The Internal Revenue Service relies on 1099s the way it does W-2s. A 1099-MISC form to small businesses and independent contractors that work for you provides a record of their income. Whether you send out a 1099 doesn't depend on whether you hired the contractor for advertising, computer repair or painting your office. What matters is the size of the bill and the legal structure of the business.

Who Gets the Form

You don't need a 1099 for any advertising work your company does in-house. Employees never get 1099s, only outside contractors. You also don't send 1099-MISC forms to corporations, except for law firms and similar professionals. It's sole proprietorships, partnerships and estates who receive 1099s. The 1099 doesn't include personal spending, only business. If you take out a billboard to wish your mother a happy birthday, the billboard company doesn't get a 1099.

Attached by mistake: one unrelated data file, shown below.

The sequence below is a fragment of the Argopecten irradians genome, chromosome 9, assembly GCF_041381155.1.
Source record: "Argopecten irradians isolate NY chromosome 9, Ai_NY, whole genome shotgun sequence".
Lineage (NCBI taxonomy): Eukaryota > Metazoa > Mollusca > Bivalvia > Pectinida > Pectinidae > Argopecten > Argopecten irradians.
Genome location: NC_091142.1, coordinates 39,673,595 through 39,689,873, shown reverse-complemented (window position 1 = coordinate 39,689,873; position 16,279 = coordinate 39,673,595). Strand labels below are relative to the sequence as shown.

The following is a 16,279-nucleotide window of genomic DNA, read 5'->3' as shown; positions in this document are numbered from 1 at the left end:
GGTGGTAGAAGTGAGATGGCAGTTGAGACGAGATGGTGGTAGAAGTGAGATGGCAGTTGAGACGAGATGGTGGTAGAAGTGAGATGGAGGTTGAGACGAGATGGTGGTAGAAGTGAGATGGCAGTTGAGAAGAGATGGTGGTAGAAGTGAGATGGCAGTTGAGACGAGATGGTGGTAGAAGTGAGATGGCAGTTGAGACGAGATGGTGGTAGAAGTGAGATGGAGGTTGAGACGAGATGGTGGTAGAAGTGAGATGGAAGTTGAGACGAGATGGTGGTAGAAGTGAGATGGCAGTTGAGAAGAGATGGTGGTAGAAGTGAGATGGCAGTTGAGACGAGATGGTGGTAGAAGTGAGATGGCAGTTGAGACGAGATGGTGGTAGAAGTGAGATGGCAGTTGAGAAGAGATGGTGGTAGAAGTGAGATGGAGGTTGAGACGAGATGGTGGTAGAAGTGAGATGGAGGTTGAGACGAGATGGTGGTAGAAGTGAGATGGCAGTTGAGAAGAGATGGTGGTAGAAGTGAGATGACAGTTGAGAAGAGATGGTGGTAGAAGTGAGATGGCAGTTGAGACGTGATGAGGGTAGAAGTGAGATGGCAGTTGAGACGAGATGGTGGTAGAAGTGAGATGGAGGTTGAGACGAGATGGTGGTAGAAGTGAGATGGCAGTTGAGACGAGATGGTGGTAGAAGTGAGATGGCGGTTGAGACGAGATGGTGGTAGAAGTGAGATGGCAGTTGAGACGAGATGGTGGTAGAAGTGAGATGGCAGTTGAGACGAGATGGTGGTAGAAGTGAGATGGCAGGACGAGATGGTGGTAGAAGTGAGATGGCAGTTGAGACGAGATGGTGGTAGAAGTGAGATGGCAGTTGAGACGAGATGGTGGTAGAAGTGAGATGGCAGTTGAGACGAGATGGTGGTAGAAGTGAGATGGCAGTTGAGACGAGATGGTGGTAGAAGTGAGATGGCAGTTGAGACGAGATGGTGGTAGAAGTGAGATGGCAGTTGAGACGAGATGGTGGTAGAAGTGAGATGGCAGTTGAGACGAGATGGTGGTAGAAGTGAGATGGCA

The cutoff for sending a 1099 for services rendered is $600. If you pay that much money to your ad agency or the printer making your fliers, the company gets a 1099-MISC. The total for the year is what counts, so it doesn't matter whether you spend, say, $600 for a single ad or 12 ads through the year at $50 each. You report all your payments to a given contractor on a single form; you don't use one 1099 for each job.


When Congress passed the federal Affordable Care Act in 2009, it made a major change to 1099 rules. Under the new law, corporations you paid $600 to would also have to receive a 1099-MISC. The business community complained this would vastly increase the paperwork involved in their bookkeeping, so the government repealed the change in 2011. You can still find articles on various business websites that report the ACA change but not the repeal. Don't be fooled -- they're out of date.


You report "nonemployee compensation" for services your company pays for in Box 7 of form 1099-MISC. One copy of the form goes to the IRS, the other to the contractor. The 1099s for this year's payments should arrive by January 31 of next year. If you screw up and don't mail the form, the IRS can penalize you $50. If you deliberately choose not to send out the form, it's a $100 penalty.